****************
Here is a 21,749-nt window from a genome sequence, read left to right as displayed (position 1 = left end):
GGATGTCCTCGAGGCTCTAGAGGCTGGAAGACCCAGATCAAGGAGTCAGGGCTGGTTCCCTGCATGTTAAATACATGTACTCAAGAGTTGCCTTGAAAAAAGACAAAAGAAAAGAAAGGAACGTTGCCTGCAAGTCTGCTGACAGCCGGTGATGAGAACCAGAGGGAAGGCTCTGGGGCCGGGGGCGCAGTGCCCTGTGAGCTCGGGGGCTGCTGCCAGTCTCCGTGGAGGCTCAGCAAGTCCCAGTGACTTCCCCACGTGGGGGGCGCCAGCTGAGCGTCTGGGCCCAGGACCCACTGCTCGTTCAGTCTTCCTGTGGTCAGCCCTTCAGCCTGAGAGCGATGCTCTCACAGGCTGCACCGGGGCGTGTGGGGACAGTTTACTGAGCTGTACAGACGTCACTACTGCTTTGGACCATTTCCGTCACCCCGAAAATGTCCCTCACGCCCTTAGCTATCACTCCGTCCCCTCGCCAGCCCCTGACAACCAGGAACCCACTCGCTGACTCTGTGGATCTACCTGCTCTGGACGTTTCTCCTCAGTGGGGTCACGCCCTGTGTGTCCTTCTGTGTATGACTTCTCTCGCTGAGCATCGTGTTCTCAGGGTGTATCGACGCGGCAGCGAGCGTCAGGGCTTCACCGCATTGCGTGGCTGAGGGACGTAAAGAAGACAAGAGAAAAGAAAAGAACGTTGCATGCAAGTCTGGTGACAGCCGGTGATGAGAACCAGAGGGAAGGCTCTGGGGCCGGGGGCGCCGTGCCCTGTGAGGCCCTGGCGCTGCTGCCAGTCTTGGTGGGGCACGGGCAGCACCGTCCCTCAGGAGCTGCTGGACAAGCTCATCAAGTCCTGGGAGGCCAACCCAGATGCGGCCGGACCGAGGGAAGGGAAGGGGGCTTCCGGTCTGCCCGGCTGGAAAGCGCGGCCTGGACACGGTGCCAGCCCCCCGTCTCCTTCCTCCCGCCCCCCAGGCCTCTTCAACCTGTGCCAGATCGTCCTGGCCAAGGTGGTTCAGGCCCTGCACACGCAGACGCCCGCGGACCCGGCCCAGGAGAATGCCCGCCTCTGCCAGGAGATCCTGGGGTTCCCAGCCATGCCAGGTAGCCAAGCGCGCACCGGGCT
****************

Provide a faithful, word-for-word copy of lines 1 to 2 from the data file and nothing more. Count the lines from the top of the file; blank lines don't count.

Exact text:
Here is a 21,749-nt window from a genome sequence, read left to right as displayed (position 1 = left end):
GGATGTCCTCGAGGCTCTAGAGGCTGGAAGACCCAGATCAAGGAGTCAGGGCTGGTTCCCTGCATGTTAAATACATGTACTCAAGAGTTGCCTTGAAAAAAGACAAAAGAAAAGAAAGGAACGTTGCCTGCAAGTCTGCTGACAGCCGGTGATGAGAACCAGAGGGAAGGCTCTGGGGCCGGGGGCGCAGTGCCCTGTGAGCTCGGGGGCTGCTGCCAGTCTCCGTGGAGGCTCAGCAAGTCCCAGTGACTTCCCCACGTGGGGGGCGCCAGCTGAGCGTCTGGGCCCAGGACCCACTGCTCGTTCAGTCTTCCTGTGGTCAGCCCTTCAGCCTGAGAGCGATGCTCTCACAGGCTGCACCGGGGCGTGTGGGGACAGTTTACTGAGCTGTACAGACGTCACTACTGCTTTGGACCATTTCCGTCACCCCGAAAATGTCCCTCACGCCCTTAGCTATCACTCCGTCCCCTCGCCAGCCCCTGACAACCAGGAACCCACTCGCTGACTCTGTGGATCTACCTGCTCTGGACGTTTCTCCTCAGTGGGGTCACGCCCTGTGTGTCCTTCTGTGTATGACTTCTCTCGCTGAGCATCGTGTTCTCAGGGTGTATCGACGCGGCAGCGAGCGTCAGGGCTTCACCGCATTGCGTGGCTGAGGGACGTAAAGAAGACAAGAGAAAAGAAAAGAACGTTGCATGCAAGTCTGGTGACAGCCGGTGATGAGAACCAGAGGGAAGGCTCTGGGGCCGGGGGCGCCGTGCCCTGTGAGGCCCTGGCGCTGCTGCCAGTCTTGGTGGGGCACGGGCAGCACCGTCCCTCAGGAGCTGCTGGACAAGCTCATCAAGTCCTGGGAGGCCAACCCAGATGCGGCCGGACCGAGGGAAGGGAAGGGGGCTTCCGGTCTGCCCGGCTGGAAAGCGCGGCCTGGACACGGTGCCAGCCCCCCGTCTCCTTCCTCCCGCCCCCCAGGCCTCTTCAACCTGTGCCAGATCGTCCTGGCCAAGGTGGTTCAGGCCCTGCACACGCAGACGCCCGCGGACCCGGCCCAGGAGAATGCCCGCCTCTGCCAGGAGATCCTGGGGTTCCCAGCCATGCCAGGTAGCCAAGCGCGCACCGGGCT